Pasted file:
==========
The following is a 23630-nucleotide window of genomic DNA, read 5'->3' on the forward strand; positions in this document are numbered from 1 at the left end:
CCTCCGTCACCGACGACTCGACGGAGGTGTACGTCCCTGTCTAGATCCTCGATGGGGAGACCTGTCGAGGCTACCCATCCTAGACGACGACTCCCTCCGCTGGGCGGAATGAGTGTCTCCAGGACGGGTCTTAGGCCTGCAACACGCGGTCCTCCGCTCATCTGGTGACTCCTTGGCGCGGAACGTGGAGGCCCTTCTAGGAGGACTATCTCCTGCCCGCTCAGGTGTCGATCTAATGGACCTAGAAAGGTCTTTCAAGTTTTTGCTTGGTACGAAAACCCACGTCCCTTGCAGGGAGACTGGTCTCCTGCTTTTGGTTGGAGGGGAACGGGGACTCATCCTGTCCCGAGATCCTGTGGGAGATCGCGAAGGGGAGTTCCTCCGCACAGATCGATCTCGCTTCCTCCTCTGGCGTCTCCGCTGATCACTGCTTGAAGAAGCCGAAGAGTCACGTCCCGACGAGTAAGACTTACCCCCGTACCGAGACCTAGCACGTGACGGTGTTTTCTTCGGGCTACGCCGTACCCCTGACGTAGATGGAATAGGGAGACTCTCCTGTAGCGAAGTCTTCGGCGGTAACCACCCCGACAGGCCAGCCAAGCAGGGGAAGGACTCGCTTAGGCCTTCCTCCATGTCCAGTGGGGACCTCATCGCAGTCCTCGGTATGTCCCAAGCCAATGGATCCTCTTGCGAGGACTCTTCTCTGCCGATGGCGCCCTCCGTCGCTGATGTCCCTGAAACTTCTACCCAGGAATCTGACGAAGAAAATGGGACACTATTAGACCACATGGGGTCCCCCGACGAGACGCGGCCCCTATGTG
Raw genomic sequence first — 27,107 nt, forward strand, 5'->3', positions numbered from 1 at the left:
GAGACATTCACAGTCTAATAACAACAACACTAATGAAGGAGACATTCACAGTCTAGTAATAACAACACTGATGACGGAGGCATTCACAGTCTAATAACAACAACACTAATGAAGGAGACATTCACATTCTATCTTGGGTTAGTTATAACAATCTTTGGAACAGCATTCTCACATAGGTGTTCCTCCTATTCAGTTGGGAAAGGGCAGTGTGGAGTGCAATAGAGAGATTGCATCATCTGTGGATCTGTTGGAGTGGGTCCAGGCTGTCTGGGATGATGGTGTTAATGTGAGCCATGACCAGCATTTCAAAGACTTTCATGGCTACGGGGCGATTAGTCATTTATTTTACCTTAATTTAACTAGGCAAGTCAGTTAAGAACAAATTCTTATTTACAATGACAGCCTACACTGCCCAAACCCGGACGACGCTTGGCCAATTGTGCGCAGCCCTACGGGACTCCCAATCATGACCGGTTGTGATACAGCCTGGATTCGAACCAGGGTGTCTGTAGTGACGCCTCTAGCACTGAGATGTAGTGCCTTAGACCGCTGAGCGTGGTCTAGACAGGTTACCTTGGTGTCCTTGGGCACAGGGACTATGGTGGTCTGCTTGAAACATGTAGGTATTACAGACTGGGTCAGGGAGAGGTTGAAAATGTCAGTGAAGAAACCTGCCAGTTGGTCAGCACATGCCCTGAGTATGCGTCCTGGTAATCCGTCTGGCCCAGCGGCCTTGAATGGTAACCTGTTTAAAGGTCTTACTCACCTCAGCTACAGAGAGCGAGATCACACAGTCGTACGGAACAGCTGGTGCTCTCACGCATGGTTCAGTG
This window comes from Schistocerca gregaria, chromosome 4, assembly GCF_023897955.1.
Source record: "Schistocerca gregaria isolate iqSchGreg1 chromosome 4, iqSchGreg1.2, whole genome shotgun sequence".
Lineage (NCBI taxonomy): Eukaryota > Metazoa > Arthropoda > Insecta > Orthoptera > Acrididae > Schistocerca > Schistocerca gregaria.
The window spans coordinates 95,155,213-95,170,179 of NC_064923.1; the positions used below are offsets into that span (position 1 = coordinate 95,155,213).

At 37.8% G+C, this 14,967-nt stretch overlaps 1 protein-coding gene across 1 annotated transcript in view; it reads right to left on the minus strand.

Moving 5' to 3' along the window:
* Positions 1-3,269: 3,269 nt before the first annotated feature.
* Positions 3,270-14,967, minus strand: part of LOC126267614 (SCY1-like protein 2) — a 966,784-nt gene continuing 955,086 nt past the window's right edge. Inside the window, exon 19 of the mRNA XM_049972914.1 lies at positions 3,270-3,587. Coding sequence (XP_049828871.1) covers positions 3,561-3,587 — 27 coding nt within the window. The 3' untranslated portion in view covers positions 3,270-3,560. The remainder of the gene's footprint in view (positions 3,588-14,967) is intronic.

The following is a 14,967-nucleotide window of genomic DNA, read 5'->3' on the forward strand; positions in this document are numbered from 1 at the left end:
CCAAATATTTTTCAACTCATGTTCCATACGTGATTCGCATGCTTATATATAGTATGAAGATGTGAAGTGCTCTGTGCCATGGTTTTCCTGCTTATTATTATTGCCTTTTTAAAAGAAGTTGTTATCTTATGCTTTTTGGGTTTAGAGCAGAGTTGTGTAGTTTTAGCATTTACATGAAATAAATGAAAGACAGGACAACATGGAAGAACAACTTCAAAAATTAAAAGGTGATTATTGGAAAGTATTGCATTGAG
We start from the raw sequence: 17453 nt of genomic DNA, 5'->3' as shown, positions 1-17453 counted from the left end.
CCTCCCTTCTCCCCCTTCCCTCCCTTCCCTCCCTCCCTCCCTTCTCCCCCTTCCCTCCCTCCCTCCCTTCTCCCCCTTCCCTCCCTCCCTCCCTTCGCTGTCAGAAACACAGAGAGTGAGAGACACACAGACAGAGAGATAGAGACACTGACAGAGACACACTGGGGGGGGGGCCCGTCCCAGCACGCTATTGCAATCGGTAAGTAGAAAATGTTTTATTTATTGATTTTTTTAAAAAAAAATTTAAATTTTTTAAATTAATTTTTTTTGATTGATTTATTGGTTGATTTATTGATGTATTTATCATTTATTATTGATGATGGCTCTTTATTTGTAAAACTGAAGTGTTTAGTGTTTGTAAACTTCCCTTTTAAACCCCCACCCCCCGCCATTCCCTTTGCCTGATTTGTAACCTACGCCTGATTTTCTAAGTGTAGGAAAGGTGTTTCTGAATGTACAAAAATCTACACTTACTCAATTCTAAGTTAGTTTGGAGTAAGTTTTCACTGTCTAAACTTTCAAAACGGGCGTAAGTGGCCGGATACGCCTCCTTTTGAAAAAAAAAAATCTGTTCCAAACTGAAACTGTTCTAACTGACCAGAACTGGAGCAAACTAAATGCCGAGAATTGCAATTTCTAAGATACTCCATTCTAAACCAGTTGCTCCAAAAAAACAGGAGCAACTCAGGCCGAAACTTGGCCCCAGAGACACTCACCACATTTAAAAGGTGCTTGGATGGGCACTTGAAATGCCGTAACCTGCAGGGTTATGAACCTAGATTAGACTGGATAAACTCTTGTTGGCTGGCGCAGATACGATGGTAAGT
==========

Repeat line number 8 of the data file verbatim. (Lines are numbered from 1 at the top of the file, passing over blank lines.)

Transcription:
The window spans coordinates 95,155,213-95,170,179 of NC_064923.1; the positions used below are offsets into that span (position 1 = coordinate 95,155,213).